“We can return the Ukrainian flag to our entire territory. We can do it with the force of arms,” the president said. “But we need time.”
Putin’s decree Wednesday about the mobilization was sparse on details. Officials said as many as 300,000 reservists could be tapped. It was apparently an effort to seize momentum after a Ukrainian counteroffensive this month retook swaths of territory that Russians had held.
But the first such call-up in Russia since World War II also brings the fighting home in a new way for Russians and risks fanning domestic anxiety and antipathy toward the war. Shortly after Putin’s announcement, flights out of the country rapidly filled up, and hundreds of people were arrested at antiwar demonstrations across the country.
A day earlier, Russian-controlled parts of eastern and southern Ukraine announced plans for referendums on becoming parts of Russia. Ukrainian leaders and their Western allies consider the votes illegitimate.
Zelenskyy didn’t discuss the developments in detail. But he suggested any Russian talk of negotiations is only a delaying tactic, and that Moscow’s actions speak louder than its words.
“They talk about the talks but announce military mobilization. They talk about the talks but announce pseudo-referendums in the occupied territories of Ukraine,” he said.
Russia hasn’t yet had its turn to speak at the gathering.
Putin, who is not attending the event, has said he sent his armed forces into Ukraine because of risks to his country’s security from what he considers a hostile government in Kyiv; to liberate Russians living in Ukraine — especially its eastern Donbas region — from what he views as the Ukrainian government’s oppression; and to restore what he considers to be Russia’s historical territorial claims on the country.
Zelenskyy’s speech was striking not only for its contents but also its context. It took place after the extraordinary mobilization announcement. It was the first time he addressed the world’s leaders gathered together since Russia invaded in February.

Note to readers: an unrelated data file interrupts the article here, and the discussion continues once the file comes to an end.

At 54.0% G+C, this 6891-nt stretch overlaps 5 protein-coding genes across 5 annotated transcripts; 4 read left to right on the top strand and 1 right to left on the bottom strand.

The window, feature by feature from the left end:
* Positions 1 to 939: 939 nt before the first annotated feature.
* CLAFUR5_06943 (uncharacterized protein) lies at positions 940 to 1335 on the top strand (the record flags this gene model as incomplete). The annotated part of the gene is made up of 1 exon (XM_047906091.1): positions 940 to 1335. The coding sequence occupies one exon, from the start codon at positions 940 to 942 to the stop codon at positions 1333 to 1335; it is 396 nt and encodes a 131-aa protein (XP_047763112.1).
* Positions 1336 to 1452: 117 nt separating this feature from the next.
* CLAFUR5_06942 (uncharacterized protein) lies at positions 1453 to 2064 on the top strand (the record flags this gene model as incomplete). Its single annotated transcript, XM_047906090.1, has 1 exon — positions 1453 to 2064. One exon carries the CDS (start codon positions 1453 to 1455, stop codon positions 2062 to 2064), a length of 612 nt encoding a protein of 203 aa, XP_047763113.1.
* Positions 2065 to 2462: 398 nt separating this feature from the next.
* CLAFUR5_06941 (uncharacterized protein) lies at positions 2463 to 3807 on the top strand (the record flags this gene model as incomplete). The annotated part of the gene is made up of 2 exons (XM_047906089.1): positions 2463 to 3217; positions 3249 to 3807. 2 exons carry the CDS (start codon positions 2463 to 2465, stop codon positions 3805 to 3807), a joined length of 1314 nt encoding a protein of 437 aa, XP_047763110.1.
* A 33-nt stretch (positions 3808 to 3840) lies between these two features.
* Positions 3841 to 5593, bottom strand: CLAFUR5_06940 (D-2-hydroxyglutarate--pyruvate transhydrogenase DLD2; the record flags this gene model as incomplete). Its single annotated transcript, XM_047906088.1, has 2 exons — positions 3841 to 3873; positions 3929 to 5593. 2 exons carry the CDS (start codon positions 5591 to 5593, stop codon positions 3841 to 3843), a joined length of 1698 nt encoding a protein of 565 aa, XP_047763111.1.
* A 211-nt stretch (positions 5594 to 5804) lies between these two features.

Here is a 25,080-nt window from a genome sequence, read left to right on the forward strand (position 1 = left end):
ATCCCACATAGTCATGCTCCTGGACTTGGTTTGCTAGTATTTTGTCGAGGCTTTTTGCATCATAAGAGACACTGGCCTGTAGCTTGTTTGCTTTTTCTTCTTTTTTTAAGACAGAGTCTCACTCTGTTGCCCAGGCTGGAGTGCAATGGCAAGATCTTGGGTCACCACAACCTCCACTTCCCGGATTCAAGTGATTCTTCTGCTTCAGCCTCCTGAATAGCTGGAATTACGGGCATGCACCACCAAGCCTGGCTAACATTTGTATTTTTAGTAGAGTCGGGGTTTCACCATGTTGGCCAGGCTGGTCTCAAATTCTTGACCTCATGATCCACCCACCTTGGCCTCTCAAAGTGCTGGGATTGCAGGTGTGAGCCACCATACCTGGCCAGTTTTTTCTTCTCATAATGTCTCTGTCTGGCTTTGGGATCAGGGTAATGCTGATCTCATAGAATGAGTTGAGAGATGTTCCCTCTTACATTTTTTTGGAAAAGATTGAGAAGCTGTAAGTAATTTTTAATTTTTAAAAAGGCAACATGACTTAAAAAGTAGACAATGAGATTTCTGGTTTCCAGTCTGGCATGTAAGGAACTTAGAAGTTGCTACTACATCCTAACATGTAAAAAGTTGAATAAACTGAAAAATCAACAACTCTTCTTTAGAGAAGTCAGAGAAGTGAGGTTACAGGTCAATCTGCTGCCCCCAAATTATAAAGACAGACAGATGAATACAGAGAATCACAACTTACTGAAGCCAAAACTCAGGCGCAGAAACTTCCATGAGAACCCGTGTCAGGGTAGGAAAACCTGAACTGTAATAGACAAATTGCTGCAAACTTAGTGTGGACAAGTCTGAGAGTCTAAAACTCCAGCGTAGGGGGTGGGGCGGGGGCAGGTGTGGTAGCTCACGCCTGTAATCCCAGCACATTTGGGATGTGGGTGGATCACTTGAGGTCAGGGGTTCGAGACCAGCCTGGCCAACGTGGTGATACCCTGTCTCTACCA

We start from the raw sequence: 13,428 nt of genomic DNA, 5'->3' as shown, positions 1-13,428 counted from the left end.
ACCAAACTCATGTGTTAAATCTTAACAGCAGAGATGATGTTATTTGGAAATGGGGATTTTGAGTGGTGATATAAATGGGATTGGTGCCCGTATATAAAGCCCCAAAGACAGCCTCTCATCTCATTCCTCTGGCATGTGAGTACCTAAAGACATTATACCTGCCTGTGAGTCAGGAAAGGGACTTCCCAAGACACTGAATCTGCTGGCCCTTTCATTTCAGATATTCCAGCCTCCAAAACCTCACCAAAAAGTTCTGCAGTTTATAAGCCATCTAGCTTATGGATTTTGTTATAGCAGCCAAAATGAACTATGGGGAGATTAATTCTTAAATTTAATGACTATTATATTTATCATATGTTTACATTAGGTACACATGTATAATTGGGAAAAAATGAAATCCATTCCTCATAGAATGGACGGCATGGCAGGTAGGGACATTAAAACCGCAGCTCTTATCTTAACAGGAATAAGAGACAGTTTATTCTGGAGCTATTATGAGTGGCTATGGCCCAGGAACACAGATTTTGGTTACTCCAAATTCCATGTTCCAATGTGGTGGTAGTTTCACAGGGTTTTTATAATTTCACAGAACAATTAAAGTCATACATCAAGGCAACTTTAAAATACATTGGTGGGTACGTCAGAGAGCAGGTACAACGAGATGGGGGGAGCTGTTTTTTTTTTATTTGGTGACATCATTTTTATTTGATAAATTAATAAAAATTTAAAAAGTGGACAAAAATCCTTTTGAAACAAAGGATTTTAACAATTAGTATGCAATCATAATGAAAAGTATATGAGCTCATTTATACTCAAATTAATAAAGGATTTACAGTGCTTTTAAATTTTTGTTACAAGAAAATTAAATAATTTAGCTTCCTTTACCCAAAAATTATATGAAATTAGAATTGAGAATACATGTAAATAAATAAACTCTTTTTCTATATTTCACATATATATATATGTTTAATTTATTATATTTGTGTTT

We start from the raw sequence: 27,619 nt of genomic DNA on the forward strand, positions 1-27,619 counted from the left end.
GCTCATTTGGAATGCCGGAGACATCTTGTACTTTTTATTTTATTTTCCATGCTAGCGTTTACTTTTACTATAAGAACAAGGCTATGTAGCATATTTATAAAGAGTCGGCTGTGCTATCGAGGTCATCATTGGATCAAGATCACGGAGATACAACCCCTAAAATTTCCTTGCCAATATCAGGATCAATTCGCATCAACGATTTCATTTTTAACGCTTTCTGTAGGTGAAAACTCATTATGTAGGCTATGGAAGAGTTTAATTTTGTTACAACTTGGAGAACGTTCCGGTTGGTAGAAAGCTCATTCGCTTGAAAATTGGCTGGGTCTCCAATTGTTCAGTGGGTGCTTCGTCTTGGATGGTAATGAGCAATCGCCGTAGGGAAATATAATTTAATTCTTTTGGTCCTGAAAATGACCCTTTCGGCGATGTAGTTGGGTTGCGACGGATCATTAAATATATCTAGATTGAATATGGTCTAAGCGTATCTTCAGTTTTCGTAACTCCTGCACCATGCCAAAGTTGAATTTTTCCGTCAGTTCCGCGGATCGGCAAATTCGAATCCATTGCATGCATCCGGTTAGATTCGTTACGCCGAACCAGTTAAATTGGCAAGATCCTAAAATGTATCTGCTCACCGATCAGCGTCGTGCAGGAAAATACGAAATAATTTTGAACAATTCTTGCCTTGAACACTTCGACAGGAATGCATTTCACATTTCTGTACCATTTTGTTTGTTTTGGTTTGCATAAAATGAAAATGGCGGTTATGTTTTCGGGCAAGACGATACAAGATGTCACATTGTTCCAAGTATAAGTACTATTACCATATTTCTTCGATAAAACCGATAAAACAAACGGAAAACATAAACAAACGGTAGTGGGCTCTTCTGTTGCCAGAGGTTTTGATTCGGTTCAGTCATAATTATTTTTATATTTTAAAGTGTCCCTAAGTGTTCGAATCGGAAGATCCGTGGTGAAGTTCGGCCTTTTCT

It wasn’t delivered at the august rostrum where other presidents, prime ministers and monarchs speak — but instead by video from a nation at war after Zelenskyy was granted special permission to not come in person.
He appeared as he has in many previous video appearances — in an olive green T-shirt. He sat at a table with a Ukrainian flag behind his right shoulder and large image of the U.N. flag and Ukraine’s behind his left shoulder.
The leader opined that Moscow wants to spend the winter preparing its forces in Ukraine for a new offensive, or at least preparing fortifications while mobilizing more troops in the largest military conflict in Europe since World War II.
“Russia wants war. It’s true. But Russia will not be able to stop the course of history,” he said, declaring that “mankind and the international law are stronger” than what he called a “terrorist state.”
Laying out various “preconditions for peace” in Ukraine that sometimes reached into broader prescriptions for improving the global order, he urged world leaders to strip Russia of its vote in international institutions and U.N. Security Council veto, saying that aggressors need to be punished and isolated.
The fighting has already prompted some moves against Russia in U.N. bodies, after Moscow was able to veto a demand that to stop its attack on Ukraine days after it began.
The veto particularly galled a number of other countries and led to action in the broader General Assembly, where resolutions aren’t binding but there are no vetoes.
The assembly voted overwhelmingly in March to deplore Russia’s aggression against Ukraine, call for an immediate cease-fire and withdrawal of all Russian forces, and urge protection for millions of civilians. The next month, a smaller but still commanding number of members voted to suspend Russia from the U.N. Human Rights Council.
Zelenskyy’s speech was one of the most keenly anticipated at a gathering that has dwelled this year on the war in his country. But it wasn’t the first time the first-term president has found himself in the spotlight at the assembly’s annual meeting.
At last year’s General Assembly, Zelenskyy memorably compared the U.N. to “a retired superhero who’s long forgotten how great they once were” as he repeated appeals for action to confront Russia over its 2014 annexation of Ukraine’s Crimean peninsula and its support for the separatists.
Associated Press journalist Andrew Katell contributed from New York.
For more AP coverage of the U.N. General Assembly, visit https://apnews.com/hub/united-nations-general-assembly